Laidley, Lockyer Valley underwater: East coast downpour this weekend as Queensland floods

A Queensland town is underwater with a massive swathe of the state is set to get smashed by yet another heavy rainfall event spurred by a massive low-pressure system.

The main street of Laidley – a historic valley town just off the highway between Brisbane and Toowoomba – was so consumed by floodwater on Friday morning it more resembled a river. 

Residents of the Lockyer Valley area fled low-lying homes overnight after being woken up by a flood siren, door knocks, and instructions to evacuate, following days of heavy rain. 

A huge low-pressure trough is due to dump intense rainfall of up to 132mm across Brisbane, Ipswich. Darling Downs, the Sunshine Coast and Bundaberg in just six hours. 

Laidley inundated: The southern Queensland town of Laidley has been inundated already by the low pressure system threatening a 500 kilometre region from Rockhampton all the way down to the state’s southern border

A steady stream of moisture stretching 3000 kilometres from North Queensland right down to Tasmania is bringing heavy rain along the east coast

A steady stream of moisture stretching 3000 kilometres from North Queensland right down to Tasmania is bringing heavy rain along the east coast

The Lockyer Valley Regional Council has urged residents not to wait for emergency services to help them and to head for higher ground before it’s too late.

Many roads are already closed in the valley, 115 marked as unsafe to drive on,  and some bridges already flooded.

‘Act now – do not wait for emergency services to knock on your door,’ Lockyer Valley Regional Council said in an alert. 

The Bureau of Meteorology has warned the mammoth predicted rainfall totals could mean life-threatening flash floods and potential landslides between Gladstone, Coolangatta and the Darling Downs.

Queensland Fire and Emergency Services swiftwater teams conducted seven rescues overnight and responded to more than 900 calls for help. 

QFES Assistant Commissioner Andrew Short said residents should reconsider their need to travel, with hundreds of roads already cut by floodwaters. Almost 70 schools have already been closed.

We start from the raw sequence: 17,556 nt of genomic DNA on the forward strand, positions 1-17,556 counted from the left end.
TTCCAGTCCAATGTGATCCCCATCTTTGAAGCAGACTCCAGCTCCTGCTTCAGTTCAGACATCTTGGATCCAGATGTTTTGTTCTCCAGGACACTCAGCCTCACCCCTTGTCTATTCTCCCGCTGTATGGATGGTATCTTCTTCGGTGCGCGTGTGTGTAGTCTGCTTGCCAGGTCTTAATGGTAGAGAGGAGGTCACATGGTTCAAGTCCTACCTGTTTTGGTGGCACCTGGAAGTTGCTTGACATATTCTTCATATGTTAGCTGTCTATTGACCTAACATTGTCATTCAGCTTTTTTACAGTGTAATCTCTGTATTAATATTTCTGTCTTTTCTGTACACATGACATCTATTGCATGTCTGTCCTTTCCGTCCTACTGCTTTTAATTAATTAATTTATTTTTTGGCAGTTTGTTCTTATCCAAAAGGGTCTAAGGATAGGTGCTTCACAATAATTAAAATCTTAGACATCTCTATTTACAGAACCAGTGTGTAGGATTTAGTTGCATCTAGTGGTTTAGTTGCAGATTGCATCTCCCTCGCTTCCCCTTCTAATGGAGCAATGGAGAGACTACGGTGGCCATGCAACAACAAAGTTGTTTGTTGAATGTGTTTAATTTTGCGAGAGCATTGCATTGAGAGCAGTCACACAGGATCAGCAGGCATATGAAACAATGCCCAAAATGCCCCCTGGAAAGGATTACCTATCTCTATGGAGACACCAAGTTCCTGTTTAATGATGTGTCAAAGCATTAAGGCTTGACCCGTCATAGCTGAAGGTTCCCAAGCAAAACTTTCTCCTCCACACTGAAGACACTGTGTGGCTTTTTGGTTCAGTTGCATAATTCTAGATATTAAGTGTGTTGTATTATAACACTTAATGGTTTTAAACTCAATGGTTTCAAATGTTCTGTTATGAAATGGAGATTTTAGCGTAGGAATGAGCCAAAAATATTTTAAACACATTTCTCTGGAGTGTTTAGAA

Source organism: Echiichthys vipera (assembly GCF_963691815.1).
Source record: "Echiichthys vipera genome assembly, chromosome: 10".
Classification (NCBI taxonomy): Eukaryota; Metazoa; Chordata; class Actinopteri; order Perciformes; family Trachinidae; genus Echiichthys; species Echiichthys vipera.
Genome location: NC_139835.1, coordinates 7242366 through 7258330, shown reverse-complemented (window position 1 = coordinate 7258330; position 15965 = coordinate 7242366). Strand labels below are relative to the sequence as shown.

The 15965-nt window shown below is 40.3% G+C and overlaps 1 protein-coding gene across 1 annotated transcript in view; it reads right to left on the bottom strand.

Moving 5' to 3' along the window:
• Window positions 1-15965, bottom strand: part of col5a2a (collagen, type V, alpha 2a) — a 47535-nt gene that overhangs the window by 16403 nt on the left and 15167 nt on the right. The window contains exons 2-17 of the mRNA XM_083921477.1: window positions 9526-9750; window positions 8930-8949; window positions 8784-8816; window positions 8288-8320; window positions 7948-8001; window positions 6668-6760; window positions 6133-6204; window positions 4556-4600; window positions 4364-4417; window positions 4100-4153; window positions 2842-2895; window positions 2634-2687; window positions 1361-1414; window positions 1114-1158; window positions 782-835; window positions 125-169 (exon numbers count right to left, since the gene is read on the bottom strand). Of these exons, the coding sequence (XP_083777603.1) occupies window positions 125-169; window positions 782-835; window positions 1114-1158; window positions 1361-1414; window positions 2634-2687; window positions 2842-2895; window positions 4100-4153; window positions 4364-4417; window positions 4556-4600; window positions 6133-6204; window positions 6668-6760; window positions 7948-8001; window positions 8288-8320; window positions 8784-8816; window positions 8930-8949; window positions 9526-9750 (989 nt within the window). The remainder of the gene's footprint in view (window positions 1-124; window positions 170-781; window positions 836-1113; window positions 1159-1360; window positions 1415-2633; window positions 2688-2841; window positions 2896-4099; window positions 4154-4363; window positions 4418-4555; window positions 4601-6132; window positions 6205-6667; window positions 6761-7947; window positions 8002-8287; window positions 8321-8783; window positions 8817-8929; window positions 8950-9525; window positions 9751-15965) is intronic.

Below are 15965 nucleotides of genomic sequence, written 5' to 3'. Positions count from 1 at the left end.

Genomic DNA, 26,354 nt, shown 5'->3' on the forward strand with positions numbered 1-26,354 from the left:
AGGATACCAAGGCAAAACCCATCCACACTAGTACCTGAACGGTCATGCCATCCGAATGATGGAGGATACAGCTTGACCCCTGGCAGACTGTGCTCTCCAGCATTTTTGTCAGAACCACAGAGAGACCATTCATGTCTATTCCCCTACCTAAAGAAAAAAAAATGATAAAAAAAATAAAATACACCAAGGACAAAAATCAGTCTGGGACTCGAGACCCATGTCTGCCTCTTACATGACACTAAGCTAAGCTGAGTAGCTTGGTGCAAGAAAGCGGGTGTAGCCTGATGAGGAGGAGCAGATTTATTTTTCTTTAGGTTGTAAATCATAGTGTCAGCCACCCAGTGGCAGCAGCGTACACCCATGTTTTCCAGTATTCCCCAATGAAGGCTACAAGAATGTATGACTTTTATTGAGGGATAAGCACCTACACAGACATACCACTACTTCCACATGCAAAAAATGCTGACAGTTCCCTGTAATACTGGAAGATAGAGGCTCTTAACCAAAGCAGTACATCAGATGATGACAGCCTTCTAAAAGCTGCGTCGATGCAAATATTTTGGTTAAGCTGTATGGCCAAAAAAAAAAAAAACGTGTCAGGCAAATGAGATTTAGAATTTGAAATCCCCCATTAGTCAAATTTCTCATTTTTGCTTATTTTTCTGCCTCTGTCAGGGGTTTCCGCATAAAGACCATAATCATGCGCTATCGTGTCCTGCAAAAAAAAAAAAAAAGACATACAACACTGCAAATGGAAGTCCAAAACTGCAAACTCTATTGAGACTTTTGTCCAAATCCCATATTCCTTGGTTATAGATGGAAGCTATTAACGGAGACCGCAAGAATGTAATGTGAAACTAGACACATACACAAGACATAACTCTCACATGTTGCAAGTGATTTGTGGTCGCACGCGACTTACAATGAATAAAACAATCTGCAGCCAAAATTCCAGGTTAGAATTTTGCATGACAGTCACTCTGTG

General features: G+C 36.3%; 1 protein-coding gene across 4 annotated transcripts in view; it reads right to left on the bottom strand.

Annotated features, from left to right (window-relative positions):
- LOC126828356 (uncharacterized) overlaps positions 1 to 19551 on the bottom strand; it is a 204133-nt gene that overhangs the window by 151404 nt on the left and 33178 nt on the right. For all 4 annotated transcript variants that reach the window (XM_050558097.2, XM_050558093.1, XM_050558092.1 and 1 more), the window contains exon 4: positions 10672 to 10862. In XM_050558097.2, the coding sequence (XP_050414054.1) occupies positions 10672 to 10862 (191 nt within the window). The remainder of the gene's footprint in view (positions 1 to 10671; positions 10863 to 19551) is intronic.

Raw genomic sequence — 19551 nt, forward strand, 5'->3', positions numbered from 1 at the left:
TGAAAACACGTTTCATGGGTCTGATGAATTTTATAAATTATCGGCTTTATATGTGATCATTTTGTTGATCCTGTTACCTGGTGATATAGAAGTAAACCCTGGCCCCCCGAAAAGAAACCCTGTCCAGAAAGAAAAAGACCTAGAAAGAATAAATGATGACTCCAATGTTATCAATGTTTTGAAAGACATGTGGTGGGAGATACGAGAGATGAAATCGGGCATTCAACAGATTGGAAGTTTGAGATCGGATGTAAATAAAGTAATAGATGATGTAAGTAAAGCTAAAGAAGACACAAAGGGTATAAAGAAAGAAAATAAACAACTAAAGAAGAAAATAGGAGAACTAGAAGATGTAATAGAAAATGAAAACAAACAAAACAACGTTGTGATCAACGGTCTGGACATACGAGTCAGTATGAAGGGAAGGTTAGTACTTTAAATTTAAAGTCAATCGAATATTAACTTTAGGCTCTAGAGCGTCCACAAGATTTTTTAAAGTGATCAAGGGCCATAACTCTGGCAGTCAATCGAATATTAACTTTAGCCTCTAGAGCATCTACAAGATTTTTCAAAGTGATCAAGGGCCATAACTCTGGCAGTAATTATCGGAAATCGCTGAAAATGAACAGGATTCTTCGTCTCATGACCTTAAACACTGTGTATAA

‘Currently, we’ve got 18 emergency alerts out in a number of councils,’ he told ABC Radio on Friday.

‘So we’re looking for people just to listen and respond and act accordingly.’

Brisbane City Council has suspended ferry services and opened sandbagging stations, with residents in flood-prone areas being advised to move their cars to higher ground.

'Get out': Residents of the low lying Grantham woke up to a flood siren warning them to get to higher ground and Laidley went underwater overnight

‘Get out’: Residents of the low lying Grantham woke up to a flood siren warning them to get to higher ground and Laidley went underwater overnight

The lower Brisbane River is expected to reach a minor flood level on Friday morning, but Emergency Services Minister Mark Ryan said updated forecasts of intense rain could pose a risk of flash flooding into Saturday.

‘Those falls could be up to 160mm over six hours, so creek catchments could rise very quickly, particularly given the creek catchments are so water-saturated at the moment,’ he told ABC Radio.

‘Anyone who is in a creek catchment or river area needs to be very well aware of their circumstances because the rain can become heavy to intense very quickly, and that means that there is a severe risk of flash flooding.’

The unseasonal downpour is Queensland’s sixth deadly flood since December, which scientists have put down to a second La Niña weather pattern in two years.

Others on Australia’s east coast are being warned to batten down the hatches once again as the weekend of wild weather looms over the rest of Queensland and New South Wales.

As the weekend arrives, more of Australia’s east coast will be smashed by flash flooding, torrential downpours, thunderstorms, powerful winds and hazardous surf conditions, causing widespread havoc across at least three states.

The same weather system currently flooding South Queensland is delivering a steady stream of moisture stretching 3,000 kilometres right down to Tasmania.

Flood warnings have been issued across central west NSW as Sydney and Canberra prepare for a soggy end to the working week.

Much of Australia's east coast is in for a soggy start to the weekend (pictured, Brisbane residents braving the wet weather this week)

Much of Australia’s east coast is in for a soggy start to the weekend (pictured, Brisbane residents braving the wet weather this week)

The other side of the country hasn’t been spared either, with warnings for damaging winds, flash flooding and fires in place across Western Australia. 

The continued wild weather is due to La Nina, which is ‘unusually well-established’ for this time of the year.

‘Rain and thunderstorms will continue to soak a broad area from eastern Australia on Friday and even linger over some areas into the weekend,’ Weatherzone’s Ben Domensino said.

‘While the heaviest rain has now cleared western and northern Queensland, other areas in central and southern Queensland, and northern, central and southern NSW, could see localised flooding during the next 48 hours.’

After a soggy few days, Sydney can expect another 25mm soaking on Friday before showers clear.

A strong wind warning is in place for the most of the NSW coastline from Byron Bay in the north to Batemans Bay in the south.

More heavy rain is expected in the state’s central west, which may cause minor flooding along the Castlereagh, Macquarie and Bell rivers.

The Riverina district in southern NSW has also been hammered with heavy rain.